Trace OWNERSHIP of A Cook County HOME
                                    Cook County, Illinois


Information contributed for use in Cook County ILGenWeb (from Cook-Co-L mail-list)
        with permission from original submitter


Tracing the Ownership of Your Ancestor's Home

Many genealogists have an interest in the homes their ancestors lived in. An
abstract  is a summary or list of all the recorded documents pertaining to a
particular property, including transfers of ownership and mortgages on the

Abstracts usually begin with the original Government survey of the land in
the early 1800s, here in the Midwest, and have the original Land Grant or
sale of the property. They progress through subsequent sales and divisions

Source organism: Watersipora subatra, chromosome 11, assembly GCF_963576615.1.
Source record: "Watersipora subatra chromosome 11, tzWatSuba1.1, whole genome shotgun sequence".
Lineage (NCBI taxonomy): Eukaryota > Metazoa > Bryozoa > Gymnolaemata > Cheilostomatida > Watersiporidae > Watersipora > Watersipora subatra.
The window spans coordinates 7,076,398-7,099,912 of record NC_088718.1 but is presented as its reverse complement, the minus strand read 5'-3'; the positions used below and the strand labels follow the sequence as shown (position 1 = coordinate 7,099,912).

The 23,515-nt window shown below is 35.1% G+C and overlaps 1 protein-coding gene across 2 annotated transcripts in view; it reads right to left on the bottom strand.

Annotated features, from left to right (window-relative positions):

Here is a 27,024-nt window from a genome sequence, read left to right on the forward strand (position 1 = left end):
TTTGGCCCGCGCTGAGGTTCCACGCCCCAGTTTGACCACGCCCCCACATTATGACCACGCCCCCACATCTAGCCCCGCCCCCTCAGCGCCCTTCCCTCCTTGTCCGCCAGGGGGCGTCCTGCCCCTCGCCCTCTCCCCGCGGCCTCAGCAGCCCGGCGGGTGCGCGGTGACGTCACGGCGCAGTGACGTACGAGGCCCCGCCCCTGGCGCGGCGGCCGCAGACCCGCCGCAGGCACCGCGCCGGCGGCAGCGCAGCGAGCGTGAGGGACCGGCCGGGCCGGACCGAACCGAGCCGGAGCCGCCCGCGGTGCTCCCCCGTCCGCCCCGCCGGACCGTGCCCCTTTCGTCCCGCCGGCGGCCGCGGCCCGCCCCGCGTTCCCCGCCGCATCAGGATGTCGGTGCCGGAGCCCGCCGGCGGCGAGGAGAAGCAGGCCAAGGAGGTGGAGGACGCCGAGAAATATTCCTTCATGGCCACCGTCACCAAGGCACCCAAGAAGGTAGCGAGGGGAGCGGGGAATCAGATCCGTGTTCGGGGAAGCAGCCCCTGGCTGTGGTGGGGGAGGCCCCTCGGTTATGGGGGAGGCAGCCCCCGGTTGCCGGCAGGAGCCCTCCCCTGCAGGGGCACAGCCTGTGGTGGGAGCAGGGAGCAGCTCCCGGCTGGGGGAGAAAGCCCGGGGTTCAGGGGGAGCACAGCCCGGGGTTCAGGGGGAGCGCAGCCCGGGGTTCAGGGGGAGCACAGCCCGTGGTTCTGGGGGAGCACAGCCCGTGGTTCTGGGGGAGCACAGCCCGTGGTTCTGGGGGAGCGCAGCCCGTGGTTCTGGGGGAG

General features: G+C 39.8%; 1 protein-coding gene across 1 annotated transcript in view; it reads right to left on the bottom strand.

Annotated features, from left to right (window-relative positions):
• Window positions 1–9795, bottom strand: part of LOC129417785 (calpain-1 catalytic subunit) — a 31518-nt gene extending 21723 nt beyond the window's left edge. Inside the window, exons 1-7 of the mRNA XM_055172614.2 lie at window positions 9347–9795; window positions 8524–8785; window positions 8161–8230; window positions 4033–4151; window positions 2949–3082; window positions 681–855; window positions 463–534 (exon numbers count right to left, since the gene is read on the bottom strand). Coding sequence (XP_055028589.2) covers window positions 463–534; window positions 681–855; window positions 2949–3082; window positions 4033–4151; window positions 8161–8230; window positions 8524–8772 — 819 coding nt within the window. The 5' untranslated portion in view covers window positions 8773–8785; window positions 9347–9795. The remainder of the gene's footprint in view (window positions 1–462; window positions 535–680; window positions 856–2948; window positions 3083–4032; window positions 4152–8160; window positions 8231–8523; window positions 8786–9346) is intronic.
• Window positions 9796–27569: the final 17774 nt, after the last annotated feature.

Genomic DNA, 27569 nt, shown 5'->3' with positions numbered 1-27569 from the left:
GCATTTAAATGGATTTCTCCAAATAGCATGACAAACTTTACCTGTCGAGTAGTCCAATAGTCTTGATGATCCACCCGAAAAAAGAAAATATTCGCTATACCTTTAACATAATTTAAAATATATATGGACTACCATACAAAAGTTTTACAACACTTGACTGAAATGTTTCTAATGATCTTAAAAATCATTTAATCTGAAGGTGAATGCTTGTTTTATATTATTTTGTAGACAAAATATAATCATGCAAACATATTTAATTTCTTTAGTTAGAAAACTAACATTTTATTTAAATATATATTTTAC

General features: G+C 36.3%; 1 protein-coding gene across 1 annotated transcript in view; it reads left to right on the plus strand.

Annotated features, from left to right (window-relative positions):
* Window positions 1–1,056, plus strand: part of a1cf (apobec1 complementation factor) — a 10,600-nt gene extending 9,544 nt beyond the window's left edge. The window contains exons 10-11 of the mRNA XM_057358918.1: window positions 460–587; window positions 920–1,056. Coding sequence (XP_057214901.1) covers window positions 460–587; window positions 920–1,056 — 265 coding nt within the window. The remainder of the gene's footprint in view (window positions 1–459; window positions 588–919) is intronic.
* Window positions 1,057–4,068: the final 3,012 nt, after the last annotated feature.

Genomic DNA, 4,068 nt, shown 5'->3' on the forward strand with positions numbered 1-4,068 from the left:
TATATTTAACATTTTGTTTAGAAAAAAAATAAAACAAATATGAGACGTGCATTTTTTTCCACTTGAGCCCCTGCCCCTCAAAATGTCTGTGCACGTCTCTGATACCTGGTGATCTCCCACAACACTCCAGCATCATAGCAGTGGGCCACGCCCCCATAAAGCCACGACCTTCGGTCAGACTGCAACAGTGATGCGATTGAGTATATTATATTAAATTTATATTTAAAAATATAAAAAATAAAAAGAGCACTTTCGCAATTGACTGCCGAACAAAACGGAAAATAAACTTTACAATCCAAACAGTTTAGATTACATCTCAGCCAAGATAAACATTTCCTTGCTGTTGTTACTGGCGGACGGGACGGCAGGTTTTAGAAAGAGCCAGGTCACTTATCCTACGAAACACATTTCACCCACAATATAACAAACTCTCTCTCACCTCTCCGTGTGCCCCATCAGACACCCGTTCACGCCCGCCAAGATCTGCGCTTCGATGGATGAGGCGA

of the original plat, down to the lot where your ancestors home was 1st
built. Abstracts can be quite lengthy, and wonderfully historical or dull
reading, depending on your point of view.

You can get an abstract (history) of ownership of your ancestor's property
for any time span you wish. With some time, luck, resourcefulness and
hopefully only a little money, you can trace the ownership of your ancestor'
s property no matter where you are.

To trace the ownership of property in Cook County, you will need to know one
or more of the following -

1. the address of the property
2. the property number or PIN.
3. the legal description of the property.

1. You must have the address of the property to begin. If you do not know the
address where your ancestor's lived, you will need to obtain it from census
records, city or telephone directories, or other sources.

2. To obtain the property or PIN number go to the Cook Co. Assessor's search
site as shown on the RESOURCE page of this Cook County ILGenWeb (check the
GOVERNMENT category and/or the LAND and/or PROPERTY categories).